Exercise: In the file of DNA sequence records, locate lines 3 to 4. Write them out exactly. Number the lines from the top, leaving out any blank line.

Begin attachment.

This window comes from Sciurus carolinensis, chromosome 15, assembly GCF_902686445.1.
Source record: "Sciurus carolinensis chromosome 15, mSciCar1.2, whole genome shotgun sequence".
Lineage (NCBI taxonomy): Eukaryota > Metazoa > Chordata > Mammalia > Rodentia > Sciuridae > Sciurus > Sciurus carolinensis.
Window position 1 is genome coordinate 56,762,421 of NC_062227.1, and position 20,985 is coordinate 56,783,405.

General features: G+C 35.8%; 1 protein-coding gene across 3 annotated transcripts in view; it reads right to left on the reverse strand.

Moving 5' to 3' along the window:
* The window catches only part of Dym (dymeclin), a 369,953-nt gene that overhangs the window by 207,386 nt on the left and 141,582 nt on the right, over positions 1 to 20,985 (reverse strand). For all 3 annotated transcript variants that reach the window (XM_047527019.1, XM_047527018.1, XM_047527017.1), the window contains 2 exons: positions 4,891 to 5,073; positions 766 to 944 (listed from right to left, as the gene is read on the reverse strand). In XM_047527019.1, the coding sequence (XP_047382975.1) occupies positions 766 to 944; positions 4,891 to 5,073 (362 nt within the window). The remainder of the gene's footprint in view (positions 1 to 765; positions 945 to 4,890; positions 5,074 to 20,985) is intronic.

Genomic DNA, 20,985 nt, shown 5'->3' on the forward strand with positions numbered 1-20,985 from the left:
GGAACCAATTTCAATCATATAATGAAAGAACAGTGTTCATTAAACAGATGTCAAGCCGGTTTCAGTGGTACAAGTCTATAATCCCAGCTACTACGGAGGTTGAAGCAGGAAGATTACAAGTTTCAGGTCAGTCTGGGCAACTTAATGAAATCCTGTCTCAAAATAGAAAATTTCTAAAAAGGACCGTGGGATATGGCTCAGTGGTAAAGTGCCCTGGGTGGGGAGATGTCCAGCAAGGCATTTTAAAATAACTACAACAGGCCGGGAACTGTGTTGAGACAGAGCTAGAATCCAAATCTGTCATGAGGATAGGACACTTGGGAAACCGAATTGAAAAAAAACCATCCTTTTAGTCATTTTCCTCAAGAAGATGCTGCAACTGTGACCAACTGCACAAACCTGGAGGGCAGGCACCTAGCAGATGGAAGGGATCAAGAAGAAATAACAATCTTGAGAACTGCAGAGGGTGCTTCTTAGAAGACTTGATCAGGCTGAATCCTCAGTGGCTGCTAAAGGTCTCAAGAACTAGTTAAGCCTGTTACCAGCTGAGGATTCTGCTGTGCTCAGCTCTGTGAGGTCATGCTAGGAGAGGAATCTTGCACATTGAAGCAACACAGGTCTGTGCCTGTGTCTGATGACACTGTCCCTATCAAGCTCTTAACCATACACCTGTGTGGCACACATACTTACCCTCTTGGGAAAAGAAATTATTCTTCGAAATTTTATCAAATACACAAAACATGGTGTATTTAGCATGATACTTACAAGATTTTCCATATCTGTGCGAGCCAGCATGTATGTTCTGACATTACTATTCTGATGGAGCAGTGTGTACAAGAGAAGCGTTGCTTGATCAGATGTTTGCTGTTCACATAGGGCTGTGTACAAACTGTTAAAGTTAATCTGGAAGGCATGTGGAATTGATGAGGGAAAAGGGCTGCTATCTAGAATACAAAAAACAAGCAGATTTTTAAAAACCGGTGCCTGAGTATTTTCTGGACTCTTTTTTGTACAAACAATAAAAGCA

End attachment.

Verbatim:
Lineage (NCBI taxonomy): Eukaryota > Metazoa > Chordata > Mammalia > Rodentia > Sciuridae > Sciurus > Sciurus carolinensis.
Window position 1 is genome coordinate 56,762,421 of NC_062227.1, and position 20,985 is coordinate 56,783,405.